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Million Dollar Arm

Million Dollar Arm
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Million Dollar Arm The sports movie genre is heading in a very strange direction. While these films have classically been about the coaches and the players, the last few years have shown us an interesting shift, with films like Bennett Millerís Moneyball and Ivan Reitmanís Draft Day instead putting the spotlight on the men in suits who view sports more from a business perspective than an athletic one. This trend continues in Craig Gillespieís based-on-a-true story baseball drama Million Dollar Arm, and also proves that now is the time that we need to start actually getting back to the game.

Based on a script by Thomas McCarthy, the film begins centered on J.B. Bernstien (Jon Hamm), a sports agent who is forced to do everything in his power just to keep his head afloat. When he finds himself completely out of ideas to save his career, he gets sudden and strange inspiration to travel to India and try and convert a pair of cricket pitchers into Major League Baseball stars. Despite being given only a year to find and develop his discoveries (and told by every baseball professional he meets that what heís doing is basically impossible), J.B. makes his way around the South Asian nation and finds Dinesh (Madhur Mittal) and Rinku (Suraj Sharma), two players who had never picked up a baseball in their lives and actually showed playoff potential.

Presented with the idea of turning this true story into a Hollywood movie, the filmmakers behind Million Dollar Arm undoubtedly started the process by choosing what set of eyes the audience would see the tale unfold through, and to put it bluntly, they chose wrong. While Hamm puts on a fine performance and the character actually gets to experience some solid emotional moments, ultimately the audience isnít really given a reason to cheer for his efforts outside of the fact that heís the lead character. In addition to being portrayed as being a little too well off for a guy who is supposedly struggling with his career (you should see the guyís house), he really lacks fortitude and constantly needs the people around him to bring him back from the brink. This isnít necessarily a bad trait for a person to have, but it doesnít work as the personality driving the plot.

Adding insult to injury, Million Dollar Arm not only keeps all of its Indian characters strictly on the supporting level, but is also somewhat demeaning towards them. Traveling to India, J.B. experiences a great deal of culture shock thatís played up for comic effect (such as his experiences with a whole new level of traffic on the roads and doing business with bribes), but itís all cloaked in a ďPlease get me out of hereĒ feeling that radiates off the lead.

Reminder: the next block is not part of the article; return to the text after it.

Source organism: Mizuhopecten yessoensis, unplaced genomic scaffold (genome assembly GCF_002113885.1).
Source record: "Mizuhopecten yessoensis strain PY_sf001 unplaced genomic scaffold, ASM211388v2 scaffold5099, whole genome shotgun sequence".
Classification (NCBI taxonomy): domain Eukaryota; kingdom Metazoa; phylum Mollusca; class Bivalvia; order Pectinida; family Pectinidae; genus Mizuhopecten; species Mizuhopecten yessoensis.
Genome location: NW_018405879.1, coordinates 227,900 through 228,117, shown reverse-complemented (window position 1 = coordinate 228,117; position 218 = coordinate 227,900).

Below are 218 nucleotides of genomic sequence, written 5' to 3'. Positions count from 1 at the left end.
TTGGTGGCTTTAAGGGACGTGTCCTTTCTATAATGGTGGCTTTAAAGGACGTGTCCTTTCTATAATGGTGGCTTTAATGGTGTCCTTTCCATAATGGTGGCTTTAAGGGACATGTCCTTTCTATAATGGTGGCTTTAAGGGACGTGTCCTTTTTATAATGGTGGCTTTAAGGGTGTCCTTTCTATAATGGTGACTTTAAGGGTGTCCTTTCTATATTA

Conversely, when J.B., Dinesh and Rinku make their way back to Los Angeles, the newcomers are in awe of everything they see -- from big television to pizza to elevators. The movie seems to go out of its way to make its foreign characters seem silly or stupid despite the fact that they are the ones who are meant to possess the filmís most important talent.

This would be at least somewhat excusable if some time was taken to legitimately flesh out Dinesh and Rinkuís characters beyond their freakish ability to pitch and their inexperience with American culture. But Million Dollar Arm doesnít deliver in that area either. The future baseball players are given only a few scenes each for explanation as to where they come from, and only a couple more actually feature just the two of them talking with each other about the experience and hardships that come with being a stranger in a strange land playing a strange game. This is unfortunately rather symptomatic in all of the supporting characters Ė including J.Bís love interest/guest house-renter played by Lake Bell, his conveniently Indian co-worker played by Aasif Mandvi, and the rough-edged baseball scout played by Alan Arkin Ė but the problems stick out more with Dinesh and Rinku simply because itís their story that the film should really be telling.

Million Dollar Arm has some genuinely funny moments and features some legitimately gorgeous cinematography capturing the various Indian landscapes, but can never outrun the fact that its basic approach to its subject matter is flawed. Watching a sports game, Iím not thinking about all of the executives and agents selling players as products, but instead acknowledging the skill and athleticism that few people in the world possess. Itís become clear that Hollywood is in desperate need of a reminder of this.


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